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7 Bad Habits That Are Threats To Productivity

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When there is a ton of work that needs to be done and when there is still so much time to spare, people sometimes tend to be complacent and dilly-dally until the last minute comes. Instead of using their free time to finish the things that need to be done, some people use their time for things that will not have a good effect on their work. Here are a few habits that have to be broken in order to become productive.

Whiling away time through social media

People go online to get updated on relevant news and significant events. Scrolling through one’s news feeds has transformed into a habit almost embedded in instinct. But constantly checking and being updated on other people’s lives, which are supposedly personal unless they’re an important announcement that will benefit the public, will not help anyone get anything done. The best solution to this is to allot a specific time for social networking in order to manage one’s time more efficiently.

Idle Daydreaming

Thinking too much or too long about unnecessary things can obviously impede a person’s ability to make progress in one’s work. Sometimes, it is a challenge to control one’s own thoughts, but a good way to overcome this is by meditating for a few minutes. Meditation can help a person concentrate on the task at hand simply by emptying the mind with useless thoughts. Once the mind is free from distractions, it can work much better and therefore get things done faster.

Doing Things at the Last Minute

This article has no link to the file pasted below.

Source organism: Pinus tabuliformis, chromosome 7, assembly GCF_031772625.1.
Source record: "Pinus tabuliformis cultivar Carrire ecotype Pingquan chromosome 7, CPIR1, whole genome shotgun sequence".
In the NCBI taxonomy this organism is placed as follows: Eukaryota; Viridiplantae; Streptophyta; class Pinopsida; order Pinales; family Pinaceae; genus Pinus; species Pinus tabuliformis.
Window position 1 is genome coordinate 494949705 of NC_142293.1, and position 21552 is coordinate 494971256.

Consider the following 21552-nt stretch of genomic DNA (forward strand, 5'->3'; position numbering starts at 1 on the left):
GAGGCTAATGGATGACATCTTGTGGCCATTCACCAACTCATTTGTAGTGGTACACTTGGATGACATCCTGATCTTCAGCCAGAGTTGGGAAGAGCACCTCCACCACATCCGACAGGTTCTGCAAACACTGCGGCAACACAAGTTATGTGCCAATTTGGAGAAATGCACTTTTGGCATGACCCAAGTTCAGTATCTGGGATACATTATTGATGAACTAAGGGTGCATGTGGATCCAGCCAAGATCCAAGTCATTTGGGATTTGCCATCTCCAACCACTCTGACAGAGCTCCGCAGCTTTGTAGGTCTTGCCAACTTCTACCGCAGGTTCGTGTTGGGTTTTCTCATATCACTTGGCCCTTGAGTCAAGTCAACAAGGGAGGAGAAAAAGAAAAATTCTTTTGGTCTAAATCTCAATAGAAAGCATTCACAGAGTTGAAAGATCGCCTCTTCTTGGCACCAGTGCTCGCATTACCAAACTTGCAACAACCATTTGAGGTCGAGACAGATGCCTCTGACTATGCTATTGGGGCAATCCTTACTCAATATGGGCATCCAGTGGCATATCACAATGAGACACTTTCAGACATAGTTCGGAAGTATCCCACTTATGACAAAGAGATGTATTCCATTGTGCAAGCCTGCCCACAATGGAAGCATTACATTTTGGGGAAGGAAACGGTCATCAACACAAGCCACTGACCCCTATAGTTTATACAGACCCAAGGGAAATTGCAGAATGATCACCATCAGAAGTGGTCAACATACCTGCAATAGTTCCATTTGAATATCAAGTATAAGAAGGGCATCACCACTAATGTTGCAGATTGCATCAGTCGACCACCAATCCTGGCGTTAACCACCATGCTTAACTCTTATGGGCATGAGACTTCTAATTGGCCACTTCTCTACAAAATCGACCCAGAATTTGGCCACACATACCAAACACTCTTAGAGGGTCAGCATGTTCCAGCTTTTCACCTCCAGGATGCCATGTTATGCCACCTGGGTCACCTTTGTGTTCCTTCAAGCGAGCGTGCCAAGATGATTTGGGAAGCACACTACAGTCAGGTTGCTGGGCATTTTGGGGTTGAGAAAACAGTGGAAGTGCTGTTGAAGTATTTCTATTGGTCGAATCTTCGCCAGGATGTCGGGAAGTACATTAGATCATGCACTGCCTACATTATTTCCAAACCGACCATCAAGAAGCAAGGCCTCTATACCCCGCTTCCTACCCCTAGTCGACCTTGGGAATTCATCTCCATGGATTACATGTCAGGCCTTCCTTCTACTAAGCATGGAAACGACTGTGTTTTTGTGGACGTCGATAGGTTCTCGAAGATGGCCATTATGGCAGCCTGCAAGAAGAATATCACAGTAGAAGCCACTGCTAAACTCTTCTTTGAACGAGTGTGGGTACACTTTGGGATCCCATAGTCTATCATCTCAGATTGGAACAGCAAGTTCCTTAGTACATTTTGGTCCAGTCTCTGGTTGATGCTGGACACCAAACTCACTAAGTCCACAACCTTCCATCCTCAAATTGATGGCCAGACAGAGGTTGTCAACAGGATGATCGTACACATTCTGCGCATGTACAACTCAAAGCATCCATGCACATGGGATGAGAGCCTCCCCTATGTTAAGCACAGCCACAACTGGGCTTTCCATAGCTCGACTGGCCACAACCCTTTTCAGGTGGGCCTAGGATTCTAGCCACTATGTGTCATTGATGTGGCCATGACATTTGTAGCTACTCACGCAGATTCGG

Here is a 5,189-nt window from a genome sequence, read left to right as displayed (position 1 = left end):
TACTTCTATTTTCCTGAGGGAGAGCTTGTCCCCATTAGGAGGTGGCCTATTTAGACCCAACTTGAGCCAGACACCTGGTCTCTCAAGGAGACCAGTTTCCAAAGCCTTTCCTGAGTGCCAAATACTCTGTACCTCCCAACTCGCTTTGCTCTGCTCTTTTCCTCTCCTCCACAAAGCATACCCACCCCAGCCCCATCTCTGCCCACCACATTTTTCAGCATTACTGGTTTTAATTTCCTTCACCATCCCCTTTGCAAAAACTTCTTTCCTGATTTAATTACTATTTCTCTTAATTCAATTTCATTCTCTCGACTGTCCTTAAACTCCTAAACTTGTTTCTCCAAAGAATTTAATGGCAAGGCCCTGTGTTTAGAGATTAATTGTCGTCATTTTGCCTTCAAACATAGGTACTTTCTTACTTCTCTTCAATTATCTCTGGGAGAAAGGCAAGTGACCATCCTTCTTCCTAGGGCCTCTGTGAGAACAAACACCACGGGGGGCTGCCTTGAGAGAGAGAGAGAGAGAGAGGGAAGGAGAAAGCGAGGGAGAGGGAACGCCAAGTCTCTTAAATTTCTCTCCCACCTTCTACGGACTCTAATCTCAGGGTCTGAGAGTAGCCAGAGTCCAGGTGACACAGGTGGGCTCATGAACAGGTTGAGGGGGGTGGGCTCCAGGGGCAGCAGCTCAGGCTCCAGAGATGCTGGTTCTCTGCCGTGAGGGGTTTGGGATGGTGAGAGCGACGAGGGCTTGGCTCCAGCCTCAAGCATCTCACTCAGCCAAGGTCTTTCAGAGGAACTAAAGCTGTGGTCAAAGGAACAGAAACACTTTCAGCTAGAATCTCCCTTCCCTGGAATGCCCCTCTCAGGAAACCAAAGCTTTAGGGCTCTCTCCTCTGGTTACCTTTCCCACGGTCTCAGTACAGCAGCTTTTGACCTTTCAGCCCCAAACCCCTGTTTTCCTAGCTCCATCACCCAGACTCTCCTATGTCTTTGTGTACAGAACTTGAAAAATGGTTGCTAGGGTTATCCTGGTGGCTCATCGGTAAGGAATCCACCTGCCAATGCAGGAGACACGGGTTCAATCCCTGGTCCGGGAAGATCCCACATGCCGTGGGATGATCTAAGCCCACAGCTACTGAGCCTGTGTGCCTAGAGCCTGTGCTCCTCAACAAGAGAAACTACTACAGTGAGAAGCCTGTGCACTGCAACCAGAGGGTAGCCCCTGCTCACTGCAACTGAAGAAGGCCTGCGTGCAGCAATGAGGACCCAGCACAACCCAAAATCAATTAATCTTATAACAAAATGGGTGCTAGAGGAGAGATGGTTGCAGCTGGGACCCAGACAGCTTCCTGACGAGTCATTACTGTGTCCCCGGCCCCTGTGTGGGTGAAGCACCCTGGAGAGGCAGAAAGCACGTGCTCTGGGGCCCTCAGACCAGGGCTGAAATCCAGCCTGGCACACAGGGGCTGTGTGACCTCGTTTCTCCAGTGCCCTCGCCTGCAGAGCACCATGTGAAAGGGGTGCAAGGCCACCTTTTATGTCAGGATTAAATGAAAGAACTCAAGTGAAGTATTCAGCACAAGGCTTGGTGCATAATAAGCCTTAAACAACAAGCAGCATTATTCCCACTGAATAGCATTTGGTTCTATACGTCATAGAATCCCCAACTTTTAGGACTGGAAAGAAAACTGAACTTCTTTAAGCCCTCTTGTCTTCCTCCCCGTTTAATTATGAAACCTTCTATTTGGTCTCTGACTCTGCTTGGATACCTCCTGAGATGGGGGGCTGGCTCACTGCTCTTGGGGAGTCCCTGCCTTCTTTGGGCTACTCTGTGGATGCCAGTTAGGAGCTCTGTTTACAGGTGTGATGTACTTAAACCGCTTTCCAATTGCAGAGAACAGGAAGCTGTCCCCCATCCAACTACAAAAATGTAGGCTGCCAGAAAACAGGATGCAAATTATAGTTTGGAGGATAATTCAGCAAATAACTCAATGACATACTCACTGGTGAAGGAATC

The biggest temptation is to be over-confident, feeling that everything will fall into place when the deadline looms and the pressure mounts. But the truth is, the stress and anxiety of working at the last minute can worsen one’s mental condition. Despite the fact that people do get to finish their work under such conditions, the toxicity of the situation can affect the heart, breathing, and of course, the brain; and if this is frequently done, the accumulation of stress from doing last-minute work can be bad for the health and wellbeing.

Too Much Planning

Organizing one’s schedule can be a good technique if done properly. Some people get stuck in the planning phase – either because it is overdone as people keep rescheduling for not being able to start immediately, or because planning seems to be much easier than actually beginning the task. Planning is supposed to help speed things up or at least organize one’s schedule. The point is to know where one should start and end. People should make it a point to stick to the schedule and make adjustments along the way, if necessary.

Not Taking Any Breaks

Working for long periods at a time can be rewarding, but it may take its toll if done without any pause. This will only lead to fatigue or burnout, which can, in turn, hinder the completion of the task. Some famous artists have been known to work for hours on end, but make it a point to rest. Overworking is, ironically, detrimental to productivity. One way to go about this is by applying the Pomodoro technique. It’s when a person does a task in a short amount of time – say 20 to 25 minutes – and then takes a break that is equivalent to the time that was spent working.

Doing Small Tasks That Are Counter-Productive

Sometimes, when a person is confronted with too many chores, the brain tends to think that small chores can be done after the major ones. The best way to fix this is by simply disregarding all the small things that are not really important. For example, if one feels the need to endlessly reorganize their corkboard of post-its filled with to-do lists, it would be better to actually do the things that were listed down on those post-its.

Not Getting Started

The key to productivity is getting started. People can finish tasks once they decide to venture on it. It may sound simple, but that’s simply how our brains work. Just to get started can lead to significant results.

What do you think?


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